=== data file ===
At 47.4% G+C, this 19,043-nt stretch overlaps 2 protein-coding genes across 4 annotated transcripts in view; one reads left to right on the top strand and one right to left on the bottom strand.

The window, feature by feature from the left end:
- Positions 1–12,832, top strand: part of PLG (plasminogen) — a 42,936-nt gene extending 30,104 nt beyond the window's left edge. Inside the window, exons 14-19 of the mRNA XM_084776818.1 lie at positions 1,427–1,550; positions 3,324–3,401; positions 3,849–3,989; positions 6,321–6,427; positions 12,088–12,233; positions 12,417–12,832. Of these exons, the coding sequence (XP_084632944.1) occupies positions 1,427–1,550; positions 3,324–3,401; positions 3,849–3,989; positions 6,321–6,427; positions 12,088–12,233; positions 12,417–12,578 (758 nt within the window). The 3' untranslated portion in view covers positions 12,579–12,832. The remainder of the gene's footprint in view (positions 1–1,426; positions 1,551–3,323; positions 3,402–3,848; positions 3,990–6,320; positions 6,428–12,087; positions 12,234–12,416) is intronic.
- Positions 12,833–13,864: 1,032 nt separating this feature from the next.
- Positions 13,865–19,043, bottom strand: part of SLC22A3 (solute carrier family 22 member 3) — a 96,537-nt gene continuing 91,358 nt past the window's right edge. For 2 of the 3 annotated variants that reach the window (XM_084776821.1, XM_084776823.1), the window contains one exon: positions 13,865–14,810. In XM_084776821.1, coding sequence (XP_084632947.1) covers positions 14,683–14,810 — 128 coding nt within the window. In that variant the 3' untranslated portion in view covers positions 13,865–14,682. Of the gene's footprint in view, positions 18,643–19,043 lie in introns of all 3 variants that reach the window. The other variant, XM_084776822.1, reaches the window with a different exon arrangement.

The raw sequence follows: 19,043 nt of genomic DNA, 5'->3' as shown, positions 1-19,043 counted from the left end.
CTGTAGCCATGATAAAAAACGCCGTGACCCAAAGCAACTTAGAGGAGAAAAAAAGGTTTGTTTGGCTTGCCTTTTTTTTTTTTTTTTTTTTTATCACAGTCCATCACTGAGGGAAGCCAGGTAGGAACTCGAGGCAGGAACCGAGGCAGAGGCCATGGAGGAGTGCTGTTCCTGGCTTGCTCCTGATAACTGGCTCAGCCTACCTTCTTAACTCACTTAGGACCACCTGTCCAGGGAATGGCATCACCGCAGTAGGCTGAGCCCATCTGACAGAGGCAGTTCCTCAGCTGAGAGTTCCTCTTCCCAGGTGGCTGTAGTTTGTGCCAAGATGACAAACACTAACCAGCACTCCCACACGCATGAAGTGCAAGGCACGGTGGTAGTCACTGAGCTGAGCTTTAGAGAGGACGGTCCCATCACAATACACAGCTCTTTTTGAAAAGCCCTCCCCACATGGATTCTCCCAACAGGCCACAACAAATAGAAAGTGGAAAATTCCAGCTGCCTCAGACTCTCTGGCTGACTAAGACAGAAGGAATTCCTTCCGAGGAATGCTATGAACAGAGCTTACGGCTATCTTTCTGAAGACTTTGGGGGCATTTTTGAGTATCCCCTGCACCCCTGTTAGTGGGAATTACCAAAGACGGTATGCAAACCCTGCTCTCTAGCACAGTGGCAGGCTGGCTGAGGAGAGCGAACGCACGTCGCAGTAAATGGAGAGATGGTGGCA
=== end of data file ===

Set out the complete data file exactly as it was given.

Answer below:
At 47.4% G+C, this 19,043-nt stretch overlaps 2 protein-coding genes across 4 annotated transcripts in view; one reads left to right on the top strand and one right to left on the bottom strand.

The window, feature by feature from the left end:
- Positions 1–12,832, top strand: part of PLG (plasminogen) — a 42,936-nt gene extending 30,104 nt beyond the window's left edge. Inside the window, exons 14-19 of the mRNA XM_084776818.1 lie at positions 1,427–1,550; positions 3,324–3,401; positions 3,849–3,989; positions 6,321–6,427; positions 12,088–12,233; positions 12,417–12,832. Of these exons, the coding sequence (XP_084632944.1) occupies positions 1,427–1,550; positions 3,324–3,401; positions 3,849–3,989; positions 6,321–6,427; positions 12,088–12,233; positions 12,417–12,578 (758 nt within the window). The 3' untranslated portion in view covers positions 12,579–12,832. The remainder of the gene's footprint in view (positions 1–1,426; positions 1,551–3,323; positions 3,402–3,848; positions 3,990–6,320; positions 6,428–12,087; positions 12,234–12,416) is intronic.
- Positions 12,833–13,864: 1,032 nt separating this feature from the next.
- Positions 13,865–19,043, bottom strand: part of SLC22A3 (solute carrier family 22 member 3) — a 96,537-nt gene continuing 91,358 nt past the window's right edge. For 2 of the 3 annotated variants that reach the window (XM_084776821.1, XM_084776823.1), the window contains one exon: positions 13,865–14,810. In XM_084776821.1, coding sequence (XP_084632947.1) covers positions 14,683–14,810 — 128 coding nt within the window. In that variant the 3' untranslated portion in view covers positions 13,865–14,682. Of the gene's footprint in view, positions 18,643–19,043 lie in introns of all 3 variants that reach the window. The other variant, XM_084776822.1, reaches the window with a different exon arrangement.

The raw sequence follows: 19,043 nt of genomic DNA, 5'->3' as shown, positions 1-19,043 counted from the left end.
CTGTAGCCATGATAAAAAACGCCGTGACCCAAAGCAACTTAGAGGAGAAAAAAAGGTTTGTTTGGCTTGCCTTTTTTTTTTTTTTTTTTTTTATCACAGTCCATCACTGAGGGAAGCCAGGTAGGAACTCGAGGCAGGAACCGAGGCAGAGGCCATGGAGGAGTGCTGTTCCTGGCTTGCTCCTGATAACTGGCTCAGCCTACCTTCTTAACTCACTTAGGACCACCTGTCCAGGGAATGGCATCACCGCAGTAGGCTGAGCCCATCTGACAGAGGCAGTTCCTCAGCTGAGAGTTCCTCTTCCCAGGTGGCTGTAGTTTGTGCCAAGATGACAAACACTAACCAGCACTCCCACACGCATGAAGTGCAAGGCACGGTGGTAGTCACTGAGCTGAGCTTTAGAGAGGACGGTCCCATCACAATACACAGCTCTTTTTGAAAAGCCCTCCCCACATGGATTCTCCCAACAGGCCACAACAAATAGAAAGTGGAAAATTCCAGCTGCCTCAGACTCTCTGGCTGACTAAGACAGAAGGAATTCCTTCCGAGGAATGCTATGAACAGAGCTTACGGCTATCTTTCTGAAGACTTTGGGGGCATTTTTGAGTATCCCCTGCACCCCTGTTAGTGGGAATTACCAAAGACGGTATGCAAACCCTGCTCTCTAGCACAGTGGCAGGCTGGCTGAGGAGAGCGAACGCACGTCGCAGTAAATGGAGAGATGGTGGCA